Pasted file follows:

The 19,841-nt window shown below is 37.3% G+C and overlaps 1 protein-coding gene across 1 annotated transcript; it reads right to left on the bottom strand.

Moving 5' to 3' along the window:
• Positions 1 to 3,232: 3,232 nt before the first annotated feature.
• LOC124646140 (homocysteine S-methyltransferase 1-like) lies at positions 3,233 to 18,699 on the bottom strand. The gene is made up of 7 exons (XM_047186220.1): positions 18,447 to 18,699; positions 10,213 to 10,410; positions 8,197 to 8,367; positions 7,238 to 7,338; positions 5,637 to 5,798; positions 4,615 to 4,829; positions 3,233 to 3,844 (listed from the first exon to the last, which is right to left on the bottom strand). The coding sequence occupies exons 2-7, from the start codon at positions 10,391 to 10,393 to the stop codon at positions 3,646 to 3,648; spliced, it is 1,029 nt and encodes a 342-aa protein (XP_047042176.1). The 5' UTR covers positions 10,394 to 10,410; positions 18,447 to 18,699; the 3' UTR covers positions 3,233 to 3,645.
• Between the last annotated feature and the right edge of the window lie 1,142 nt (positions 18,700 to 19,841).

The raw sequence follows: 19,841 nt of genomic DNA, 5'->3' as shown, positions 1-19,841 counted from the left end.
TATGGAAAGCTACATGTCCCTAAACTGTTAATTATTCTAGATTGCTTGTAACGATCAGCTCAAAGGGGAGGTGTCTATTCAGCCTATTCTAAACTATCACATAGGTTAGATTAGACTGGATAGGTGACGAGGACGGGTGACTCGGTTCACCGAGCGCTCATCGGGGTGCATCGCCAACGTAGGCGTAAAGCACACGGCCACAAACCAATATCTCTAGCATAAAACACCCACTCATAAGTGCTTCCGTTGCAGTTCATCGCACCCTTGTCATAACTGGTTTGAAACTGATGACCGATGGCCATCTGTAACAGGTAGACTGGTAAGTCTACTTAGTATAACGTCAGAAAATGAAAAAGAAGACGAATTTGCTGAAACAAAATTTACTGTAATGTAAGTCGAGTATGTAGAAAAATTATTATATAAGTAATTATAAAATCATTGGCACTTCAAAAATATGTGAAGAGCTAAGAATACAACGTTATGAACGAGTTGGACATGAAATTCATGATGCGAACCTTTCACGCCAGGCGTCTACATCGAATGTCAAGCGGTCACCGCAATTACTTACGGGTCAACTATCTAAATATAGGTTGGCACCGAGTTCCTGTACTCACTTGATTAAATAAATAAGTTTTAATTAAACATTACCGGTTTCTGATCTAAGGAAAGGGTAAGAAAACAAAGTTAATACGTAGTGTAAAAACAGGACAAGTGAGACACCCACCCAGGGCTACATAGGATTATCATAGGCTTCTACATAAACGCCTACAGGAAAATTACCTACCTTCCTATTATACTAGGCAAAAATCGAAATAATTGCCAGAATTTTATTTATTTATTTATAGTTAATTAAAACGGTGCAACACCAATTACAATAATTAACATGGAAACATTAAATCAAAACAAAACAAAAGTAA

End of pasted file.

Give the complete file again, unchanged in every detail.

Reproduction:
The 19,841-nt window shown below is 37.3% G+C and overlaps 1 protein-coding gene across 1 annotated transcript; it reads right to left on the bottom strand.

Moving 5' to 3' along the window:
• Positions 1 to 3,232: 3,232 nt before the first annotated feature.
• LOC124646140 (homocysteine S-methyltransferase 1-like) lies at positions 3,233 to 18,699 on the bottom strand. The gene is made up of 7 exons (XM_047186220.1): positions 18,447 to 18,699; positions 10,213 to 10,410; positions 8,197 to 8,367; positions 7,238 to 7,338; positions 5,637 to 5,798; positions 4,615 to 4,829; positions 3,233 to 3,844 (listed from the first exon to the last, which is right to left on the bottom strand). The coding sequence occupies exons 2-7, from the start codon at positions 10,391 to 10,393 to the stop codon at positions 3,646 to 3,648; spliced, it is 1,029 nt and encodes a 342-aa protein (XP_047042176.1). The 5' UTR covers positions 10,394 to 10,410; positions 18,447 to 18,699; the 3' UTR covers positions 3,233 to 3,645.
• Between the last annotated feature and the right edge of the window lie 1,142 nt (positions 18,700 to 19,841).

The raw sequence follows: 19,841 nt of genomic DNA, 5'->3' as shown, positions 1-19,841 counted from the left end.
TATGGAAAGCTACATGTCCCTAAACTGTTAATTATTCTAGATTGCTTGTAACGATCAGCTCAAAGGGGAGGTGTCTATTCAGCCTATTCTAAACTATCACATAGGTTAGATTAGACTGGATAGGTGACGAGGACGGGTGACTCGGTTCACCGAGCGCTCATCGGGGTGCATCGCCAACGTAGGCGTAAAGCACACGGCCACAAACCAATATCTCTAGCATAAAACACCCACTCATAAGTGCTTCCGTTGCAGTTCATCGCACCCTTGTCATAACTGGTTTGAAACTGATGACCGATGGCCATCTGTAACAGGTAGACTGGTAAGTCTACTTAGTATAACGTCAGAAAATGAAAAAGAAGACGAATTTGCTGAAACAAAATTTACTGTAATGTAAGTCGAGTATGTAGAAAAATTATTATATAAGTAATTATAAAATCATTGGCACTTCAAAAATATGTGAAGAGCTAAGAATACAACGTTATGAACGAGTTGGACATGAAATTCATGATGCGAACCTTTCACGCCAGGCGTCTACATCGAATGTCAAGCGGTCACCGCAATTACTTACGGGTCAACTATCTAAATATAGGTTGGCACCGAGTTCCTGTACTCACTTGATTAAATAAATAAGTTTTAATTAAACATTACCGGTTTCTGATCTAAGGAAAGGGTAAGAAAACAAAGTTAATACGTAGTGTAAAAACAGGACAAGTGAGACACCCACCCAGGGCTACATAGGATTATCATAGGCTTCTACATAAACGCCTACAGGAAAATTACCTACCTTCCTATTATACTAGGCAAAAATCGAAATAATTGCCAGAATTTTATTTATTTATTTATAGTTAATTAAAACGGTGCAACACCAATTACAATAATTAACATGGAAACATTAAATCAAAACAAAACAAAAGTAA